In Roman Catholicism, a mortal sin is a serious and willful transgression of God's Law. It involves full knowledge and intent of the will to commit the sin. If left unrepentant and not dealt with through penance, according to Catholicism, mortal sin can damn someone to eternal Hell. Mortal sin is more serious than Venial Sin.
Examples of Mortal Sin would be murder, adultery, homosexuality, etc.
- "Mortal sin requires full knowledge and complete consent. It presupposes knowledge of the sinful character of the act, of its opposition to God's law. It also implies a consent sufficiently deliberate to be a personal choice," (Catechism of the Catholic Church, par. 1859).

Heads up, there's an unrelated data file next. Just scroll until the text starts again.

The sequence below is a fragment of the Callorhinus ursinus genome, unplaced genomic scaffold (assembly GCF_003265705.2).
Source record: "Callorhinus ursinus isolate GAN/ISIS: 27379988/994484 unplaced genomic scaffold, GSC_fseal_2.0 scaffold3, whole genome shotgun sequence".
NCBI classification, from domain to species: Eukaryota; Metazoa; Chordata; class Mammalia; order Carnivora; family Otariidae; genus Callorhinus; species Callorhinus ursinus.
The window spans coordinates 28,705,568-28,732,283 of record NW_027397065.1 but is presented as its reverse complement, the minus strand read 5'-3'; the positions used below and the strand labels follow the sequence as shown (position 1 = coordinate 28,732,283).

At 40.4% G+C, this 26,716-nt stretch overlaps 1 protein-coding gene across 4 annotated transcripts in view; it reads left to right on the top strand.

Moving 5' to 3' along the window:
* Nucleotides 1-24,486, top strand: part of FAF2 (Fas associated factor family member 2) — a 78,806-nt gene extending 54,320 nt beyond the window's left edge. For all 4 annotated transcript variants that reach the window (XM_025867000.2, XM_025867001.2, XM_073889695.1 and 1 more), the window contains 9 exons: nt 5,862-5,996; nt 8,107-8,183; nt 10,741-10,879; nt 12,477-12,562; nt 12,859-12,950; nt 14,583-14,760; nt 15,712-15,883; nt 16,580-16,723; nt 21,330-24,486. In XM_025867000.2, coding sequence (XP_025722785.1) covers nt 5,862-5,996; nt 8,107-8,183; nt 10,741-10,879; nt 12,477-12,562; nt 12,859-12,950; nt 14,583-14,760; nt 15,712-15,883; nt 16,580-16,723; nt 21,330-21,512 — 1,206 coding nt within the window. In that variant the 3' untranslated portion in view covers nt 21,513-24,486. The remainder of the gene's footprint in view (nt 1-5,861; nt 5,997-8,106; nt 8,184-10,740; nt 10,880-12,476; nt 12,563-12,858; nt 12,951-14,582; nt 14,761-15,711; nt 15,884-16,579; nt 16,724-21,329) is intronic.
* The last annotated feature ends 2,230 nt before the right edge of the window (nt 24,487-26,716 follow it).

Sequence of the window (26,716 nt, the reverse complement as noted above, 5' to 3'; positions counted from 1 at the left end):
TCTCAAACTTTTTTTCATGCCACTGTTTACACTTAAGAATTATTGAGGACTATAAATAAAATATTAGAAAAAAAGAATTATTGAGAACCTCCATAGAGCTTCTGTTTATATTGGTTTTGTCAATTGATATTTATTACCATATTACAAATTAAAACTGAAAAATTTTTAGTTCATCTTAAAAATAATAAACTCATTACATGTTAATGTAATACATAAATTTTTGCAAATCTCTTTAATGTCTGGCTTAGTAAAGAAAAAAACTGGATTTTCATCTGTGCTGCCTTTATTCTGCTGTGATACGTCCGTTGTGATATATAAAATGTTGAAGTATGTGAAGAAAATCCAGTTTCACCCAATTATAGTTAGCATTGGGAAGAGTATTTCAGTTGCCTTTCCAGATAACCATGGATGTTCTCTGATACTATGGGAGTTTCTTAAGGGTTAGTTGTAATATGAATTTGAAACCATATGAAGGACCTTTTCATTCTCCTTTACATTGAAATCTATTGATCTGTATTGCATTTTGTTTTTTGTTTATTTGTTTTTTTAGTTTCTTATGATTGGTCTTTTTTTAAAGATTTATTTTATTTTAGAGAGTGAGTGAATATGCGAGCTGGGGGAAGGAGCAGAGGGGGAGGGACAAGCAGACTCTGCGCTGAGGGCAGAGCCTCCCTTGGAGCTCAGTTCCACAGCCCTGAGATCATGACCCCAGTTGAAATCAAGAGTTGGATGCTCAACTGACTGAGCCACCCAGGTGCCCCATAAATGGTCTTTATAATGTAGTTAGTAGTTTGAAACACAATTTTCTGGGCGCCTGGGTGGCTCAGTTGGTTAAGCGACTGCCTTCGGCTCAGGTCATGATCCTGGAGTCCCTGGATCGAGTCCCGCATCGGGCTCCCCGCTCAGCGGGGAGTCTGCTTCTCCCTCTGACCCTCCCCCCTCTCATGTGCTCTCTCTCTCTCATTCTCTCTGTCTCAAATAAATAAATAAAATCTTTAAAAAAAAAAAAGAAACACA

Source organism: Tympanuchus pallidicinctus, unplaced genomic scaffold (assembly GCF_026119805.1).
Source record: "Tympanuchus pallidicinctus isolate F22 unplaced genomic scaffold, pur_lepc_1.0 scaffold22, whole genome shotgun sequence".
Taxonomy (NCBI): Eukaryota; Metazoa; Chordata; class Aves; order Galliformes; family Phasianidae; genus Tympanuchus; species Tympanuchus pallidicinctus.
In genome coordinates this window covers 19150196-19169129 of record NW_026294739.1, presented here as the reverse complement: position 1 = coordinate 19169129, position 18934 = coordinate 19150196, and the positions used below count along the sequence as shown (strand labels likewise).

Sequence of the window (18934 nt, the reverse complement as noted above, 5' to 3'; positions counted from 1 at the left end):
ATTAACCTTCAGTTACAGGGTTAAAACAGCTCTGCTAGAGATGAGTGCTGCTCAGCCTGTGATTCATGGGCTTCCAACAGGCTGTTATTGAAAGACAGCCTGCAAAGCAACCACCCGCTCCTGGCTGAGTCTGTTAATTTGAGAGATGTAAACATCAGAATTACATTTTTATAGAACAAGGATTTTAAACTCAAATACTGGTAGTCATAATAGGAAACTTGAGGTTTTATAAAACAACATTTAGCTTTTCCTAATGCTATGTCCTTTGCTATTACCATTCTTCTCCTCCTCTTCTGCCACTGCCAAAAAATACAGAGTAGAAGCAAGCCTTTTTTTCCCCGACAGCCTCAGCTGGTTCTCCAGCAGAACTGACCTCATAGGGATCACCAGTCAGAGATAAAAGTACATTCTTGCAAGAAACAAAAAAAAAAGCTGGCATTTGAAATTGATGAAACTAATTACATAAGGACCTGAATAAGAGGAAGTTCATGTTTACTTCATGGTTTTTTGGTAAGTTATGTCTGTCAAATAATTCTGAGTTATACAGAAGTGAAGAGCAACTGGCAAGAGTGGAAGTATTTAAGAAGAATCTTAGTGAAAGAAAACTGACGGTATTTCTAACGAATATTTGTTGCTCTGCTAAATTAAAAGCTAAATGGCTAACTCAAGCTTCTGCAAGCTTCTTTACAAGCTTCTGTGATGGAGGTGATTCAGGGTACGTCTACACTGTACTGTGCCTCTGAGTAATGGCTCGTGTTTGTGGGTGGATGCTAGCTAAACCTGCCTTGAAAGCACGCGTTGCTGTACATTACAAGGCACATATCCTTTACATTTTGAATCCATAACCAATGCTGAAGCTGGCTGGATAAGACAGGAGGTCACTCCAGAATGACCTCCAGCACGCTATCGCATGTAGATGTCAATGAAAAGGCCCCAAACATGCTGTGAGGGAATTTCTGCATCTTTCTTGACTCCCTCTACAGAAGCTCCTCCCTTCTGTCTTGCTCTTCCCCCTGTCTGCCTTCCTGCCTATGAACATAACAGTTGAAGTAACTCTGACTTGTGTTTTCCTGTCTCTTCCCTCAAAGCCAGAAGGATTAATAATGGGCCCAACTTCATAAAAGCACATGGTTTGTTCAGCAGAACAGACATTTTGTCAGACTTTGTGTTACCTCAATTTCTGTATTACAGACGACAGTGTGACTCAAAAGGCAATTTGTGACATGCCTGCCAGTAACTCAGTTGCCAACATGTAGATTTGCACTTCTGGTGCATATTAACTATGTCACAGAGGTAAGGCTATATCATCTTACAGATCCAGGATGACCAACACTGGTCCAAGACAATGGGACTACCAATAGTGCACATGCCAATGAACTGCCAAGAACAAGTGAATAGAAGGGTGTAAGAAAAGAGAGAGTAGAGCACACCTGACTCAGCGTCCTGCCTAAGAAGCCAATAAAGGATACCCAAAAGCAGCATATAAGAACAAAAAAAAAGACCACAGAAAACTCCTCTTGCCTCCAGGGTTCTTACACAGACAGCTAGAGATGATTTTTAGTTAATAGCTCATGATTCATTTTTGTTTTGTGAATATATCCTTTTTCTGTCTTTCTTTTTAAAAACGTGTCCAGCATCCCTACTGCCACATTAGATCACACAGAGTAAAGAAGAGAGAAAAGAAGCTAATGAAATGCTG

- "Mortal sin is a radical possibility of human freedom, as is love itself. It results in the loss of charity and the privation of sanctifying grace, that is, of the state of grace," (Catechism of the Catholic Church, par. 1861).